In John Bussanich & Nicholas D. Smith (eds.), The Bloomsbury Companion to Socrates. Continuum. pp. 210-32 (2013)

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Suzanne Obdrzalek
Claremont McKenna College
Abstract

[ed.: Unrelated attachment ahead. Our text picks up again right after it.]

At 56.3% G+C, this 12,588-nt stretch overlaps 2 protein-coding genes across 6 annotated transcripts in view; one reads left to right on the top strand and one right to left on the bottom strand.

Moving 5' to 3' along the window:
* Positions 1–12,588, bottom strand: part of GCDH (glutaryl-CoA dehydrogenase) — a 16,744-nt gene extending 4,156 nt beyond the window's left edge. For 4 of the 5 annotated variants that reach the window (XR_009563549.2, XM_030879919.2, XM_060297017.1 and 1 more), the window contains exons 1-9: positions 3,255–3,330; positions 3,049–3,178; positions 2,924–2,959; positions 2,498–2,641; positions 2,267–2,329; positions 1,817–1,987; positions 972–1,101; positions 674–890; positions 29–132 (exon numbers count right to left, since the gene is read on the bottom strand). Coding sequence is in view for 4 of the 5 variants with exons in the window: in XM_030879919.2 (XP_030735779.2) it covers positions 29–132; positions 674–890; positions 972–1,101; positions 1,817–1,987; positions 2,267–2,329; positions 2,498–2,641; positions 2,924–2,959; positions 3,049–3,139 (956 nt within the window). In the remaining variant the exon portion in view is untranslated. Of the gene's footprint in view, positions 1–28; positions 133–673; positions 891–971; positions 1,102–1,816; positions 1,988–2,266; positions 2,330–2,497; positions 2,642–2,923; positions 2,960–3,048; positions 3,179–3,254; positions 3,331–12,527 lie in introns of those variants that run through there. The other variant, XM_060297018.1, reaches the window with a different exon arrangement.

In this chapter, I offer an overview of current scholarly debates on Plato's Lysis. I also argue for my own interpretation of the dialogue. In the Lysis, Socrates argues that all love is motivated by the desire for one’s own good. This conclusion has struck many interpreters as unattractive, so much so that some attempt to reinterpret the dialogue, such that it either does not offer an account of interpersonal love, or that it offers an account on which love is, in fact, an other-regarding state. Others, notably Vlastos, criticize Socrates’ theory as implausibly and repellently egoistic. I maintain, against the first group, that Socrates is indeed offering an egoistic theory of love. I argue, against the second, that, while Socrates’ theory may be repellent, it possesses considerable explanatory power and avoids certain weaknesses which infect contemporary approaches to love.
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